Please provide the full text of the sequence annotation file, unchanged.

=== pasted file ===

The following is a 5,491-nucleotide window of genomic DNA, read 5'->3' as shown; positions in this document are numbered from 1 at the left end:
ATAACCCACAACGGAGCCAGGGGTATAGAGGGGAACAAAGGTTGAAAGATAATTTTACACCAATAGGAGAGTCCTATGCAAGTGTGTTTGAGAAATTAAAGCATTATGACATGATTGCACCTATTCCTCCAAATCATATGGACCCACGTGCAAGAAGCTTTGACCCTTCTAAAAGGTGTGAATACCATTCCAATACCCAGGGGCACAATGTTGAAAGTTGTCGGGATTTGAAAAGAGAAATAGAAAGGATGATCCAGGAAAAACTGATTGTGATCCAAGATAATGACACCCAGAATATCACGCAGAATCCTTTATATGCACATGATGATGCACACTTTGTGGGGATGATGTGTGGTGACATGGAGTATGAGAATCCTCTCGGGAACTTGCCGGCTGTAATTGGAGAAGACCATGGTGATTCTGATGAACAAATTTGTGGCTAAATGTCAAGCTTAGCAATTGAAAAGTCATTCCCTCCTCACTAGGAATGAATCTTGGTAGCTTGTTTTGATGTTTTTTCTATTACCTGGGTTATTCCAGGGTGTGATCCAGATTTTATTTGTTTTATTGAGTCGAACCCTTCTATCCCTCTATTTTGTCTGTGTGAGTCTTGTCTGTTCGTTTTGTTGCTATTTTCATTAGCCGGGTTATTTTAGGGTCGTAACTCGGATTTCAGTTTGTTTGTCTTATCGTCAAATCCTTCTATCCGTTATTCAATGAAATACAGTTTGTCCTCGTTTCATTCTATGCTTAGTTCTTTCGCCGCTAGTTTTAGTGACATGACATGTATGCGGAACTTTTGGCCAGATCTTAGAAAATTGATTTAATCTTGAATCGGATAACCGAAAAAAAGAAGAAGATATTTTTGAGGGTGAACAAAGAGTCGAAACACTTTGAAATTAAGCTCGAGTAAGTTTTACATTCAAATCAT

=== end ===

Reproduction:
The following is a 5,491-nucleotide window of genomic DNA, read 5'->3' as shown; positions in this document are numbered from 1 at the left end:
ATAACCCACAACGGAGCCAGGGGTATAGAGGGGAACAAAGGTTGAAAGATAATTTTACACCAATAGGAGAGTCCTATGCAAGTGTGTTTGAGAAATTAAAGCATTATGACATGATTGCACCTATTCCTCCAAATCATATGGACCCACGTGCAAGAAGCTTTGACCCTTCTAAAAGGTGTGAATACCATTCCAATACCCAGGGGCACAATGTTGAAAGTTGTCGGGATTTGAAAAGAGAAATAGAAAGGATGATCCAGGAAAAACTGATTGTGATCCAAGATAATGACACCCAGAATATCACGCAGAATCCTTTATATGCACATGATGATGCACACTTTGTGGGGATGATGTGTGGTGACATGGAGTATGAGAATCCTCTCGGGAACTTGCCGGCTGTAATTGGAGAAGACCATGGTGATTCTGATGAACAAATTTGTGGCTAAATGTCAAGCTTAGCAATTGAAAAGTCATTCCCTCCTCACTAGGAATGAATCTTGGTAGCTTGTTTTGATGTTTTTTCTATTACCTGGGTTATTCCAGGGTGTGATCCAGATTTTATTTGTTTTATTGAGTCGAACCCTTCTATCCCTCTATTTTGTCTGTGTGAGTCTTGTCTGTTCGTTTTGTTGCTATTTTCATTAGCCGGGTTATTTTAGGGTCGTAACTCGGATTTCAGTTTGTTTGTCTTATCGTCAAATCCTTCTATCCGTTATTCAATGAAATACAGTTTGTCCTCGTTTCATTCTATGCTTAGTTCTTTCGCCGCTAGTTTTAGTGACATGACATGTATGCGGAACTTTTGGCCAGATCTTAGAAAATTGATTTAATCTTGAATCGGATAACCGAAAAAAAGAAGAAGATATTTTTGAGGGTGAACAAAGAGTCGAAACACTTTGAAATTAAGCTCGAGTAAGTTTTACATTCAAATCAT